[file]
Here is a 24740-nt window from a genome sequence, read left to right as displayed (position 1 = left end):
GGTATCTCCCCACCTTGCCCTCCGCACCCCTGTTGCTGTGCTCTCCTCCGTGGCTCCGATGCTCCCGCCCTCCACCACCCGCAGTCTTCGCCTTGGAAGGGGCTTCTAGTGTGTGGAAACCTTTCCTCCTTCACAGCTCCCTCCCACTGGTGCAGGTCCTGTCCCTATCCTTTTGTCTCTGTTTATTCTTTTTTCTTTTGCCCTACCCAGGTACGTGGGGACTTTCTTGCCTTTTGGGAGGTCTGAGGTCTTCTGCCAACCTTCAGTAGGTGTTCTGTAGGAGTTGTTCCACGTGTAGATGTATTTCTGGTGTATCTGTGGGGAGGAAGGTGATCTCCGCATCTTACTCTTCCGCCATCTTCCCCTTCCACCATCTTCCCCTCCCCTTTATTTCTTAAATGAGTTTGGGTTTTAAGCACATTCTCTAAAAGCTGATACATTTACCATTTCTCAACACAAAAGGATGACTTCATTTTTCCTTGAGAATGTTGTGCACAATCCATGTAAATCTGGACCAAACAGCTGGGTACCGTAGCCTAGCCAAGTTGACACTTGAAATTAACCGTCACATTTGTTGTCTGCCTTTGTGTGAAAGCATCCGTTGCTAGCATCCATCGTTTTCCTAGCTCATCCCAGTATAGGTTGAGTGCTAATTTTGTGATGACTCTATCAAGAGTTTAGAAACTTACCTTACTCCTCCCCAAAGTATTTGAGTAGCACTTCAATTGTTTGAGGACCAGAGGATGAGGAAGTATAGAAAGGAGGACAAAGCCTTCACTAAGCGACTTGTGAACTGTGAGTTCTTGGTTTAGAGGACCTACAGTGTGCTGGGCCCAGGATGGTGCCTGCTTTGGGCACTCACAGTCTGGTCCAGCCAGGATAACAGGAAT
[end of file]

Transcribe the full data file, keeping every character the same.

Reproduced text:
Here is a 24740-nt window from a genome sequence, read left to right as displayed (position 1 = left end):
GGTATCTCCCCACCTTGCCCTCCGCACCCCTGTTGCTGTGCTCTCCTCCGTGGCTCCGATGCTCCCGCCCTCCACCACCCGCAGTCTTCGCCTTGGAAGGGGCTTCTAGTGTGTGGAAACCTTTCCTCCTTCACAGCTCCCTCCCACTGGTGCAGGTCCTGTCCCTATCCTTTTGTCTCTGTTTATTCTTTTTTCTTTTGCCCTACCCAGGTACGTGGGGACTTTCTTGCCTTTTGGGAGGTCTGAGGTCTTCTGCCAACCTTCAGTAGGTGTTCTGTAGGAGTTGTTCCACGTGTAGATGTATTTCTGGTGTATCTGTGGGGAGGAAGGTGATCTCCGCATCTTACTCTTCCGCCATCTTCCCCTTCCACCATCTTCCCCTCCCCTTTATTTCTTAAATGAGTTTGGGTTTTAAGCACATTCTCTAAAAGCTGATACATTTACCATTTCTCAACACAAAAGGATGACTTCATTTTTCCTTGAGAATGTTGTGCACAATCCATGTAAATCTGGACCAAACAGCTGGGTACCGTAGCCTAGCCAAGTTGACACTTGAAATTAACCGTCACATTTGTTGTCTGCCTTTGTGTGAAAGCATCCGTTGCTAGCATCCATCGTTTTCCTAGCTCATCCCAGTATAGGTTGAGTGCTAATTTTGTGATGACTCTATCAAGAGTTTAGAAACTTACCTTACTCCTCCCCAAAGTATTTGAGTAGCACTTCAATTGTTTGAGGACCAGAGGATGAGGAAGTATAGAAAGGAGGACAAAGCCTTCACTAAGCGACTTGTGAACTGTGAGTTCTTGGTTTAGAGGACCTACAGTGTGCTGGGCCCAGGATGGTGCCTGCTTTGGGCACTCACAGTCTGGTCCAGCCAGGATAACAGGAAT